Like us on Facebook and follow us on Twitter.

Want to support local journalism during the pandemic? Make a donation here.

Air TravelCoronavirus

Get local stories you won't find anywhere else right to your inbox.
Sign up here

Just Posted

Demonstrators lined Hwy 16 May 5 to mark the National Day of Awareness for Missing and Murdered Indigenous Women and Girls. (Deb Meissner photo)
VIDEO: Smithers gathering marks Red Dress Day honouring missing and murdered Indigenous women and girls

Approximately 70 people lined Hwy 16, drumming, singing and holding up placards

“Skeena,” by John Hudson and Paul Hanslow is one of five fonts in the running to become the default for Microsoft systems and Office programs. (Black Press Media File Photo)
Font named after Skeena River could become the next Microsoft default

One of the five new fonts will replace Calibri, which has been Microsoft’s default since 2007

The road to Telegraph Creek (Hwy 51) was closed April 15 due to a washout. On May 4, the road was opened to light-duty passenger vehicles during specific times. (BC Transportation and Infrastructure/Facebook)
Telegraph Creek Road opens for light-duty vehicles

Road has been closed since April 15 due to a washout

Gitxsan Nation extends fishing ban for non-Indigenous permit holders indefinitely . (Photo courtesy, Travis Murphy)
Gitxsan Nation extends ban for non-Indigenous fishing permit holders across their territory

The move comes after the province backed away from ongoing discussions with Gitxsan chiefs and DFO

A bullet hole is seen in the windshield of an RCMP vehicle approximately 4 km from Vancouver International Airport after a one person was killed during a shooting outside the international departures terminal at the airport, in Richmond, B.C., Sunday, May 9, 2021. THE CANADIAN PRESS/Darryl Dyck
Homicide team IDs man in fatal YVR shooting as police grapple with spate of gang violence

Man, 20, charged in separate fatal shooting Burnaby over the weekend

The Canadian Forces Snowbirds are in the Comox Valley for their annual spring training. Photo by Erin Haluschak
Suspected bird strike on Snowbirds plane during training in B.C.

Pilot followed protocols and landed the aircraft on the ground without any problems

BCIT. (Wikimedia Commons)
BCIT apologizes after employee’s ‘offensive and hurtful’ email leaked to Métis Nation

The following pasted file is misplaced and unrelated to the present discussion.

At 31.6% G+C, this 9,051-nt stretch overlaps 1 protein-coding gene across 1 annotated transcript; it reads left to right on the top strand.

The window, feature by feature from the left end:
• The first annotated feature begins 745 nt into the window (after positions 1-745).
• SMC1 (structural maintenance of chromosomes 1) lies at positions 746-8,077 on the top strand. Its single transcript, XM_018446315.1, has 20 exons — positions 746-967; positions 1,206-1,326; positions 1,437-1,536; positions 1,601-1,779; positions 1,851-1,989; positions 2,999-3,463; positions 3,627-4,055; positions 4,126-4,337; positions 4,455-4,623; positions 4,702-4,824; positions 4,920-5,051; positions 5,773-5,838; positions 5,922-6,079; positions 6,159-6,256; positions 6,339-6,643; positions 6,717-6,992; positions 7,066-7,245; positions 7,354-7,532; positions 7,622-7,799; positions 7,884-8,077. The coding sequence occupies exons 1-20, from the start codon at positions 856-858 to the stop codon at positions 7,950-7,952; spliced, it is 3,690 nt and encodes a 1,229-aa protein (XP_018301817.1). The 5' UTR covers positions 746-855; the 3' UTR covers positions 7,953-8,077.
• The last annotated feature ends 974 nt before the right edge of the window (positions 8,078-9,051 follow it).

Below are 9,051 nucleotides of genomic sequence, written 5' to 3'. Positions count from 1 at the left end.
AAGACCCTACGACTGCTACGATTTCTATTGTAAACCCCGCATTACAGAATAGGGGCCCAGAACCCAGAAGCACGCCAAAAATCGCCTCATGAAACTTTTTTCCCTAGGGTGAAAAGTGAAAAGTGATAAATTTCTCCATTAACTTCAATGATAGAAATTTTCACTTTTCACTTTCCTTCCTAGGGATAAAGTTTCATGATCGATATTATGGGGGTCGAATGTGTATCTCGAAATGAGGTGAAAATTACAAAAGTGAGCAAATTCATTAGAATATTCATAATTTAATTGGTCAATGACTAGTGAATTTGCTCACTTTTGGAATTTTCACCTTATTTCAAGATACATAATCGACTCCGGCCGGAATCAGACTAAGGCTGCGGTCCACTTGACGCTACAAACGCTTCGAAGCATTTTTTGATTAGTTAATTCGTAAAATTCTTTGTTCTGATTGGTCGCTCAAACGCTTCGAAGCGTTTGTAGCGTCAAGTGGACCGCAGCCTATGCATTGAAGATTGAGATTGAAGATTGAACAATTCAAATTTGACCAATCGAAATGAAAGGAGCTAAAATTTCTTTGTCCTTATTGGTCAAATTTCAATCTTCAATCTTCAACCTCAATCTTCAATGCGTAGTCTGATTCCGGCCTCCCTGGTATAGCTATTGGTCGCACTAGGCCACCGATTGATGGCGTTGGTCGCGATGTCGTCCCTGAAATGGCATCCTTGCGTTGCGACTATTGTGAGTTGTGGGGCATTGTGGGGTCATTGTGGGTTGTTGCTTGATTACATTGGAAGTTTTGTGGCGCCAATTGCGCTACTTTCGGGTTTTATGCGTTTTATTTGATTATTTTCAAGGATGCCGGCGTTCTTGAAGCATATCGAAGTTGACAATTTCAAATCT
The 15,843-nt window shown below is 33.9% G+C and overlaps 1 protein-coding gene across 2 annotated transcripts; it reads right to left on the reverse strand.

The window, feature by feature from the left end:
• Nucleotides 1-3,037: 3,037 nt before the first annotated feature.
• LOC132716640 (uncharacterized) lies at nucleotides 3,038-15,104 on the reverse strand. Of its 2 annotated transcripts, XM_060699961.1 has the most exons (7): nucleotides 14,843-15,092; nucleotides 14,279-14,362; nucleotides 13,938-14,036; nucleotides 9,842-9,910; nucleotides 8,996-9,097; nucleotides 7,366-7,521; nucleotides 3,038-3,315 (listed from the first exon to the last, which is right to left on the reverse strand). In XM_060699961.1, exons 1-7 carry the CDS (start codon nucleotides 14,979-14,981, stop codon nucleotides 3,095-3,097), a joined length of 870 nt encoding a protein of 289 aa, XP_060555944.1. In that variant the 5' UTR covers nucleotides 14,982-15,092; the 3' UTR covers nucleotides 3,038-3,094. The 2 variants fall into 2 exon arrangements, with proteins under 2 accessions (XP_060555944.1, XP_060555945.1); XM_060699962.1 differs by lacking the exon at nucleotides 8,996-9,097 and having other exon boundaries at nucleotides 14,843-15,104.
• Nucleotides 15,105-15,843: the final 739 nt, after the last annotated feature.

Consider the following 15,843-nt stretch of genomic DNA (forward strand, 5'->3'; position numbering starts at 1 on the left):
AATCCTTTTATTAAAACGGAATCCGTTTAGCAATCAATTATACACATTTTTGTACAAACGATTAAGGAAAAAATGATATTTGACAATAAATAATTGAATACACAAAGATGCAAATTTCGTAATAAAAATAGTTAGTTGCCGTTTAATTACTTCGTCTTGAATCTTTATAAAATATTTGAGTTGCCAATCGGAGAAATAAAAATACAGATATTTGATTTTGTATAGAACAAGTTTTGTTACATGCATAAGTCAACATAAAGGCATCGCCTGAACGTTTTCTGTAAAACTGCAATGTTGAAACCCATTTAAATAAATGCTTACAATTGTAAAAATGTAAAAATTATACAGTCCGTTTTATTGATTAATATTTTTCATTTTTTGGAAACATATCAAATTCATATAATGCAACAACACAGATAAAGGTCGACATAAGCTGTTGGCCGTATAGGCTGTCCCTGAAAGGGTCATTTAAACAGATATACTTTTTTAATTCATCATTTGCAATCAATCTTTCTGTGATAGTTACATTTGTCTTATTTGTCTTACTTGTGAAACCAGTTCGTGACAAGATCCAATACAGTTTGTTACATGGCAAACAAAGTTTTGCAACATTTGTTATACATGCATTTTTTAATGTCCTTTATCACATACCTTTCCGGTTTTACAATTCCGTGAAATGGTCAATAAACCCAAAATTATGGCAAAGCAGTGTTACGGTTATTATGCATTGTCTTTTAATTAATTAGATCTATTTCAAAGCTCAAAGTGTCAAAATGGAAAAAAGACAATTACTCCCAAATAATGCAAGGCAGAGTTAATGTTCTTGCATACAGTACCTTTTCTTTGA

BCIT says employee’s conduct has been investigated and addressed

Cannabis bought in British Columbia (Ashley Wadhwani/Black Press Media)
Is it time to start thinking about greener ways to package cannabis?

Packaging suppliers are still figuring eco-friendly and affordable packaging options that fit the mandates of Cannabis Regulations

An adult male yellow-breasted chat is shown in this undatd photograph on lands protected in collaboration between the En’owkin Centre and Penticton Indian Band with support through ECCC. The rescue from near extinction for a little yellow bird hinges on the wild rose in British Columbia’s Okanagan Valley, a researcher says. THE CANADIAN PRESS/HO, A. Michael Bezener/ En’owkin Centre 2020 *MANDATORY CREDIT*
Rare yellow birds need wild roses to survive in British Columbia: researcher

The importance of local wild roses emerged over a nearly 20-year experiment

RCMP officers search around rows of luggage carts as screens block off an area of the sidewalk after a shooting outside the international departures terminal at Vancouver International Airport, in Richmond, B.C., Sunday, May 9, 2021. THE CANADIAN PRESS/Darryl Dyck
Police say gang conflict in Metro Vancouver may be behind shooting death at airport

Police said this generation of gangsters is taking things to new level and have no regard for community safety

RCMP are looking for information on an alleged shooting attempt near an elementary school in Smithers March 10. (Phil McLachlan/Capital News/Stock)
UPDATE: Man killed in brazen daylight shooting at Vancouver airport

Details about the police incident are still unknown

Pieces of nephrite jade are shown at a mine site in northwestern B.C. in July 2019. THE CANADIAN PRESS/HO-Tahltan Central Government MANDATORY CREDIT
Indigenous nation opposes jade mining in northwestern B.C.

B.C.’s Mines Act requires operators to prepare a plan to protect cultural heritage resources

The body of Brenda Ware, 35, was found along Highway 93 in Kootenay National Park on Thursday, May 6, 2021. (RCMP handout)
RCMP ask for tips after woman’s body found in Kootenay National Park

Brenda Ware was found along Highway 93 in the park, 54 kilometres north of the town of Radium

Most Read